3. The conventional concepts of antiphospholipid antibodies in APS

APS is diagnosed both by the presence of clinical manifestations, including vascular thrombosis and pregnancy morbidity, and by the presence of antiphospholipid antibodies (aPLs) which present a laboratory criteria for APS [6]. Laboratory criteria for APS include IgG and IgM anticardiolipin antibodies (aCLs), IgG and IgM anti-β2-glycoprotein I (aβ2GPI) antibodies, and lupus anticoagulant (LAC). aPLs are thought to recognize linear β2-glycoprotein I (β2GPI), which undergoes conformational changes from the circular form of β2GPI by binding to negatively charged phospholipids [7], and cause APS by interacting with vascular endothelial cells [8]. Therefore, β2GPI bound to negatively charged phospholipids or negatively charged plates is used clinically to detect autoantibodies in APS patients [9]. However, because autoantibodies against the β2GPI complexed to negatively charged phospholipids or high binding plates are detected in less than half of patients with clinical manifestations of APS [10, 11, 12], these facts suggest that additional targets of autoantibodies may exist. Furthermore, because β2GPI is a secreted protein, it cannot be universally present on the cell surface. Therefore, there might be other specific molecules which present β2GPI on the surface of vascular endothelial cells.


4. The discovery of a novel autoantibody against β2GPI/HLA-DR complex in APS

We found that 293 T cells co-transfected with β2GPI and HLA-DR expressed both β2GPI and HLA-DR on the cell surface by flow cytometry analysis (Figure 1) [4]. Conversely, 293 T cells transfected with only β2GPI did not express β2GPI on the cell surface, because β2GPI is a secreted protein (Figure 1) [4]. Immunoprecipitation and immunoblotting experiments revealed that full-length β2GPI proteins, but not peptide fragments of β2GPI, formed a complex with HLA-DR, and that these full-length β2GPI/HLA-DR complexes were present on the cell surface [4].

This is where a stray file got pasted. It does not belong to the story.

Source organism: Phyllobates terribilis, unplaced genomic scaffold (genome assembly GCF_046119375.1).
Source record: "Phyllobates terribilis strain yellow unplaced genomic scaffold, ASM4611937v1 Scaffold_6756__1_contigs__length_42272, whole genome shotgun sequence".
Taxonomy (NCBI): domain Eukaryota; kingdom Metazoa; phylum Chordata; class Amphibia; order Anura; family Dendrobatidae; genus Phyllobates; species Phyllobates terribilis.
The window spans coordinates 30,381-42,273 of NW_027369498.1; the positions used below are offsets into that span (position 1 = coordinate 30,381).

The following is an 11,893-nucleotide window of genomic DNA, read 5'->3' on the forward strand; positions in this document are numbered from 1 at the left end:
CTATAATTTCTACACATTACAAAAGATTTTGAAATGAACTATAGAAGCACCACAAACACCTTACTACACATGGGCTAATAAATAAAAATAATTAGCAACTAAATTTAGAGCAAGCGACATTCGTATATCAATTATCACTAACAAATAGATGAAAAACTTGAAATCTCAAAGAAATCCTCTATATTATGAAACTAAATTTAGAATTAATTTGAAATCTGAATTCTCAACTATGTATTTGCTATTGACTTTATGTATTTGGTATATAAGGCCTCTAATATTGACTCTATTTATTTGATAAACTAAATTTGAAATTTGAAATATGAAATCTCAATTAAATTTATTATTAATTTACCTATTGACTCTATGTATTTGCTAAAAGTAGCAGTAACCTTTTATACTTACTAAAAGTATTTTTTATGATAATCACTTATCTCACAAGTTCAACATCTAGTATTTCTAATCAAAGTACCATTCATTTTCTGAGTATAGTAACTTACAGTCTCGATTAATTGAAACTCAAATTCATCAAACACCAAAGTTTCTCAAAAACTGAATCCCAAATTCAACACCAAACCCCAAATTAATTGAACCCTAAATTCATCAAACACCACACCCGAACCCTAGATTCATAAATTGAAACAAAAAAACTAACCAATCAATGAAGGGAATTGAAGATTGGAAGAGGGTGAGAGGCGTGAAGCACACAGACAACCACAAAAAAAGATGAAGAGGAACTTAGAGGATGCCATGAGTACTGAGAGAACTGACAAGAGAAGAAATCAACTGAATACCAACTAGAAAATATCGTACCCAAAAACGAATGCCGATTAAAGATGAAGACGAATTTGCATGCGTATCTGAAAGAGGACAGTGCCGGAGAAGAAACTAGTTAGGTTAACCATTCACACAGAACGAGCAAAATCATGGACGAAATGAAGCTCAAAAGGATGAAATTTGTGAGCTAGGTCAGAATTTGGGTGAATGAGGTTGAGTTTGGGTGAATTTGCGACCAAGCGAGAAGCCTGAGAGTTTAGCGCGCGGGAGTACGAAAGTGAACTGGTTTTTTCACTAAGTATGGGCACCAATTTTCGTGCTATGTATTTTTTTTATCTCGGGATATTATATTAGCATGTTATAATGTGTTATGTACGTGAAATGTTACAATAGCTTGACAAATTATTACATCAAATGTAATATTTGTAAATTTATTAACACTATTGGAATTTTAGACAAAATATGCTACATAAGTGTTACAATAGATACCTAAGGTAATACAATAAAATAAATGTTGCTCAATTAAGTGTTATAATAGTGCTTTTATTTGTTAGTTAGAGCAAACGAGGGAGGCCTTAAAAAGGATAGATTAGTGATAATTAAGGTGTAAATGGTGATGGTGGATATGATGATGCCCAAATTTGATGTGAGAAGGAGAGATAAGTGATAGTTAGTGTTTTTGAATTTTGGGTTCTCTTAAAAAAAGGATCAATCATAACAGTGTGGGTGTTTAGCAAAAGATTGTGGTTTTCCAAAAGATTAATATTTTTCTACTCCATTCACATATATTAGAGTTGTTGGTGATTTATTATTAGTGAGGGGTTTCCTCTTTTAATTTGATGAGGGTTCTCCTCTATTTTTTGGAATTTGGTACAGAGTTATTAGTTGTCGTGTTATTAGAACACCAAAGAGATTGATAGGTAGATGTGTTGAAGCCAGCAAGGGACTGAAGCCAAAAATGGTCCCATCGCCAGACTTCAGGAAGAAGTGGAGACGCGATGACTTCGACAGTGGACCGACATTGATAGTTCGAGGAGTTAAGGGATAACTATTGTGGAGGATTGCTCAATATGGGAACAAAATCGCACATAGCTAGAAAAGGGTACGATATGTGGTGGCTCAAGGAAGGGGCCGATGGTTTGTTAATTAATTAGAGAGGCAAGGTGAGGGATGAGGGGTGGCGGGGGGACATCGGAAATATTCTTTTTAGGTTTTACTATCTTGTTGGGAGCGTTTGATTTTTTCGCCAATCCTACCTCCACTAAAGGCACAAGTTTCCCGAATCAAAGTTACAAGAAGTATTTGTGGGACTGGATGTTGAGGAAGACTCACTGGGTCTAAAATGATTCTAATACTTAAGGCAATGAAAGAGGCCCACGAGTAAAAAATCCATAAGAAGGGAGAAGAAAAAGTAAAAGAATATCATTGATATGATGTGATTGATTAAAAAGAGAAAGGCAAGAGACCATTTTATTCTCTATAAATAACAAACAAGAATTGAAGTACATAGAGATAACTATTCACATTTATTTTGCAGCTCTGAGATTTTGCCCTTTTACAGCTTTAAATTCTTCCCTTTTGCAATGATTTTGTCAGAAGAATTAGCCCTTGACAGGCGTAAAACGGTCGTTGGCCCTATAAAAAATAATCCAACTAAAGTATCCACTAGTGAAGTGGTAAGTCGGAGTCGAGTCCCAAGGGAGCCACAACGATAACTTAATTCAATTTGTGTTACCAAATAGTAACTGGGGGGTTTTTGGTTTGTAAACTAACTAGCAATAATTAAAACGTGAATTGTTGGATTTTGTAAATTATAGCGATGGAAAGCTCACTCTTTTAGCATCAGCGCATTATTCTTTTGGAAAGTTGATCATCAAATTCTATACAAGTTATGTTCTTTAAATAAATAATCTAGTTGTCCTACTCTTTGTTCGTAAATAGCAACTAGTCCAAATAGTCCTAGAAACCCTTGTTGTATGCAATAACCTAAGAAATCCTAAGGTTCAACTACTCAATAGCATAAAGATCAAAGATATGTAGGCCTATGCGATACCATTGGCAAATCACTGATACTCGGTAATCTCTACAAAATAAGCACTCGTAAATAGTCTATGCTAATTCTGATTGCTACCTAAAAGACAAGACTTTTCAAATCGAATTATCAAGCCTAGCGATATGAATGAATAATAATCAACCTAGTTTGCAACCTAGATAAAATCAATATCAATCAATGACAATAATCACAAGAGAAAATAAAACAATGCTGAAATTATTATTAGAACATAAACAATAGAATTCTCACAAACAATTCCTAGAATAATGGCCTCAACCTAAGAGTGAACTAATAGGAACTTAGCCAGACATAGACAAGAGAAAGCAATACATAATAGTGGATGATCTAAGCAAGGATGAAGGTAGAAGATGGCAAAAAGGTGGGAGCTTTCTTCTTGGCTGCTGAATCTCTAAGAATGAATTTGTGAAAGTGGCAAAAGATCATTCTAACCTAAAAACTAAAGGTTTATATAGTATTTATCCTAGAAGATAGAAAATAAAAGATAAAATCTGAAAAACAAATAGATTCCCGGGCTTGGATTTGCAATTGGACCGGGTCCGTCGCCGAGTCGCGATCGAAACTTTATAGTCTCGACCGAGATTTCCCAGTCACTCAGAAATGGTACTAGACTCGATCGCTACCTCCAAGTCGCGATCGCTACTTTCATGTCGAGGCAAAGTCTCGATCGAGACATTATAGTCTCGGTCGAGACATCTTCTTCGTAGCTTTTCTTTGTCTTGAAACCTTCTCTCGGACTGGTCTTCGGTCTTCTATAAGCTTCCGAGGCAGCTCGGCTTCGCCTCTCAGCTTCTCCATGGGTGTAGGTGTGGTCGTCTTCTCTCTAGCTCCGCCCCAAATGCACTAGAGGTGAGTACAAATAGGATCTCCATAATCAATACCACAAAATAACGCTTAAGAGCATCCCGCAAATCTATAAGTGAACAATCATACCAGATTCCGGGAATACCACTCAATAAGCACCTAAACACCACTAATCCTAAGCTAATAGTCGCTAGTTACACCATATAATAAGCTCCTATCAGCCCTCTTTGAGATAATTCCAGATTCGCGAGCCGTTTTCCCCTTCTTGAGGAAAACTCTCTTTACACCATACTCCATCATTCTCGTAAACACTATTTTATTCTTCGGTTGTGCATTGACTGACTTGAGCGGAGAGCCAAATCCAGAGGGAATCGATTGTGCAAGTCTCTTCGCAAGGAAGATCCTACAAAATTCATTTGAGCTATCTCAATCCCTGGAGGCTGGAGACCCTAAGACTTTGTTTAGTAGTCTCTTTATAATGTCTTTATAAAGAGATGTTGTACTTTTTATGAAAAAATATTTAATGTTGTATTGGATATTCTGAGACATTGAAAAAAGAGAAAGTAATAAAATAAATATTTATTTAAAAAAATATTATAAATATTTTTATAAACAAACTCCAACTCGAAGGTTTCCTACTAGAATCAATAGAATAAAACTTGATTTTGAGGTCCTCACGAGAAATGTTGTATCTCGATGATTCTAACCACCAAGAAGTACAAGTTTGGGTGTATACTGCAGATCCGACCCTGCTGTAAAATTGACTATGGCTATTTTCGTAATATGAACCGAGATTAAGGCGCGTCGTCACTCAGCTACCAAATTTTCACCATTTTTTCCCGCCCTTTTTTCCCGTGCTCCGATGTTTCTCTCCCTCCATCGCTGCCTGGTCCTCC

Figure 1.

Monoclonal anti-phospholipid antibody binds to β2GPI/HLA-DR complex on the cell surface. 293 T cells transfected with only β2GPI did not express β2GPI on the cell surface, and human monoclonal anti-phospholipid antibody (EY2C9) did not bind to these cells (the upper 3 histograms and 1 scheme). When β2GPI was co-transfected with HLA-DR into 293 T cells, β2GPI was expressed on the cell surface and was recognized by EY2C9 monoclonal antibody (the lower 3 histograms and 1 scheme). Abbreviations: HLA, human leukocyte antigen; β2GPI, β2-glycoprotein I; aPL mAb, anti-phospholipid monoclonal antibody.

Furthermore, flow cytometry analysis revealed that not only the monoclonal antiphospholipid antibody derived from an APS patient (EY2C9), but also antibodies in the sera of APS patients can bind to the β2GPI/HLA-DR complexes, even in the absence of phospholipids [4].


5. Autoantibodies targeting β2GPI/HLA-DR complex are involved in the pathogenesis of APS

Immunofluorescence staining and in situ proximity-ligation assay (PLA), which detect close proximity (less than 40 nm) between two molecules [13], showed that β2GPI and HLA-DR were co-localized in endothelial cells of the placental decidua vessels from APS patients with spontaneous abortion. In contrast, no co-localization of β2GPI and HLA-DR was observed in placental tissues obtained from patients without APS [4].

In addition, we found that monoclonal antibody EY2C9 exhibited complement-mediated cytotoxicity against 293 T cells expressing β2GPI together with the APS susceptibility allele HLA-DR7, however the cytotoxicity was not detected against 293 T cells expressing HLA-DR7 alone or against those transfected with β2GPI alone [4].